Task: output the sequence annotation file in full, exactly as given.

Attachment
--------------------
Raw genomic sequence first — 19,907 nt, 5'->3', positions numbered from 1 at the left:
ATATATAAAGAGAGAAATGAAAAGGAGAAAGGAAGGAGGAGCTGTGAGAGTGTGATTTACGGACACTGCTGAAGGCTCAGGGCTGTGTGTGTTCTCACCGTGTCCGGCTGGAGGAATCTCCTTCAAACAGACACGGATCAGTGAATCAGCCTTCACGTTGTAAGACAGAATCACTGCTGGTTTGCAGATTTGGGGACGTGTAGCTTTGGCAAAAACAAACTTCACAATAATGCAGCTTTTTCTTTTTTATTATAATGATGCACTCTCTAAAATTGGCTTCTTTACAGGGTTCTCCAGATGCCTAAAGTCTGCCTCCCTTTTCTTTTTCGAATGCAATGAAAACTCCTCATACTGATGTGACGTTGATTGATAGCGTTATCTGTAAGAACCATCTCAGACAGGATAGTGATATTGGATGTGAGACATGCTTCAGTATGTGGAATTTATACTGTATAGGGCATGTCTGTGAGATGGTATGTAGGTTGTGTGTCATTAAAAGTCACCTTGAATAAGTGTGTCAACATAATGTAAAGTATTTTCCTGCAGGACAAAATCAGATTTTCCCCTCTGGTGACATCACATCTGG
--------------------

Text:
Raw genomic sequence first — 19,907 nt, 5'->3', positions numbered from 1 at the left:
ATATATAAAGAGAGAAATGAAAAGGAGAAAGGAAGGAGGAGCTGTGAGAGTGTGATTTACGGACACTGCTGAAGGCTCAGGGCTGTGTGTGTTCTCACCGTGTCCGGCTGGAGGAATCTCCTTCAAACAGACACGGATCAGTGAATCAGCCTTCACGTTGTAAGACAGAATCACTGCTGGTTTGCAGATTTGGGGACGTGTAGCTTTGGCAAAAACAAACTTCACAATAATGCAGCTTTTTCTTTTTTATTATAATGATGCACTCTCTAAAATTGGCTTCTTTACAGGGTTCTCCAGATGCCTAAAGTCTGCCTCCCTTTTCTTTTTCGAATGCAATGAAAACTCCTCATACTGATGTGACGTTGATTGATAGCGTTATCTGTAAGAACCATCTCAGACAGGATAGTGATATTGGATGTGAGACATGCTTCAGTATGTGGAATTTATACTGTATAGGGCATGTCTGTGAGATGGTATGTAGGTTGTGTGTCATTAAAAGTCACCTTGAATAAGTGTGTCAACATAATGTAAAGTATTTTCCTGCAGGACAAAATCAGATTTTCCCCTCTGGTGACATCACATCTGG